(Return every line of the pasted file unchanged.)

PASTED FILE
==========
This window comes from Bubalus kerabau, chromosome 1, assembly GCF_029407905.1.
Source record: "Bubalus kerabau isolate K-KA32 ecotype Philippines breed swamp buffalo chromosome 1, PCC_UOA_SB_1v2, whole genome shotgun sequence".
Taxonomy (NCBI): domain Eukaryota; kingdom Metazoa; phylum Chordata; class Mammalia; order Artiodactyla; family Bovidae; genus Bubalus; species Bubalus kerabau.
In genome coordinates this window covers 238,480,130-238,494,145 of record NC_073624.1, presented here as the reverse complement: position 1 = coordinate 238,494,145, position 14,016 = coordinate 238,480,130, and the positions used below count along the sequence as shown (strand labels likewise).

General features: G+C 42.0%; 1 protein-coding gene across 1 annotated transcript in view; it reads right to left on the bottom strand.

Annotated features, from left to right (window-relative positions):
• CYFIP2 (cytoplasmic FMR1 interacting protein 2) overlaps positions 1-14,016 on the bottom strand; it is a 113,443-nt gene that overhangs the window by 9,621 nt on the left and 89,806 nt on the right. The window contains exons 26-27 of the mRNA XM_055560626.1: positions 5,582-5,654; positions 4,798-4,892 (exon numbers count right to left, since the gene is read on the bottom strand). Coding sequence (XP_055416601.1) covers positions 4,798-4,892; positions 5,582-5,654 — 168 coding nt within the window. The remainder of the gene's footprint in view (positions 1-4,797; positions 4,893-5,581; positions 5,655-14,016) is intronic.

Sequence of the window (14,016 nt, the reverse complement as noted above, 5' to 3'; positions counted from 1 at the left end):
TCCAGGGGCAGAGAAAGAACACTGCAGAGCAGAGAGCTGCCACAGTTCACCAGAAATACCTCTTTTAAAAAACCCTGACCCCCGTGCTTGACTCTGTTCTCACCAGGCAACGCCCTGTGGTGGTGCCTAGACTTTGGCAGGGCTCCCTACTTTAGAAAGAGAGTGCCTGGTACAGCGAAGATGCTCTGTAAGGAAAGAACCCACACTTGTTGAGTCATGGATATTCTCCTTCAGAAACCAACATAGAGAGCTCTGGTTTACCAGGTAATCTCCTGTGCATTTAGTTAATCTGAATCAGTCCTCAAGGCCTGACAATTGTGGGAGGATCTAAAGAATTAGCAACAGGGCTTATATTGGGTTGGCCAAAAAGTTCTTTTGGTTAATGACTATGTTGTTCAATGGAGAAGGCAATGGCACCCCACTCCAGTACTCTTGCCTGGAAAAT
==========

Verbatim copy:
This window comes from Bubalus kerabau, chromosome 1, assembly GCF_029407905.1.
Source record: "Bubalus kerabau isolate K-KA32 ecotype Philippines breed swamp buffalo chromosome 1, PCC_UOA_SB_1v2, whole genome shotgun sequence".
Taxonomy (NCBI): domain Eukaryota; kingdom Metazoa; phylum Chordata; class Mammalia; order Artiodactyla; family Bovidae; genus Bubalus; species Bubalus kerabau.
In genome coordinates this window covers 238,480,130-238,494,145 of record NC_073624.1, presented here as the reverse complement: position 1 = coordinate 238,494,145, position 14,016 = coordinate 238,480,130, and the positions used below count along the sequence as shown (strand labels likewise).

General features: G+C 42.0%; 1 protein-coding gene across 1 annotated transcript in view; it reads right to left on the bottom strand.

Annotated features, from left to right (window-relative positions):
• CYFIP2 (cytoplasmic FMR1 interacting protein 2) overlaps positions 1-14,016 on the bottom strand; it is a 113,443-nt gene that overhangs the window by 9,621 nt on the left and 89,806 nt on the right. The window contains exons 26-27 of the mRNA XM_055560626.1: positions 5,582-5,654; positions 4,798-4,892 (exon numbers count right to left, since the gene is read on the bottom strand). Coding sequence (XP_055416601.1) covers positions 4,798-4,892; positions 5,582-5,654 — 168 coding nt within the window. The remainder of the gene's footprint in view (positions 1-4,797; positions 4,893-5,581; positions 5,655-14,016) is intronic.

Sequence of the window (14,016 nt, the reverse complement as noted above, 5' to 3'; positions counted from 1 at the left end):
TCCAGGGGCAGAGAAAGAACACTGCAGAGCAGAGAGCTGCCACAGTTCACCAGAAATACCTCTTTTAAAAAACCCTGACCCCCGTGCTTGACTCTGTTCTCACCAGGCAACGCCCTGTGGTGGTGCCTAGACTTTGGCAGGGCTCCCTACTTTAGAAAGAGAGTGCCTGGTACAGCGAAGATGCTCTGTAAGGAAAGAACCCACACTTGTTGAGTCATGGATATTCTCCTTCAGAAACCAACATAGAGAGCTCTGGTTTACCAGGTAATCTCCTGTGCATTTAGTTAATCTGAATCAGTCCTCAAGGCCTGACAATTGTGGGAGGATCTAAAGAATTAGCAACAGGGCTTATATTGGGTTGGCCAAAAAGTTCTTTTGGTTAATGACTATGTTGTTCAATGGAGAAGGCAATGGCACCCCACTCCAGTACTCTTGCCTGGAAAAT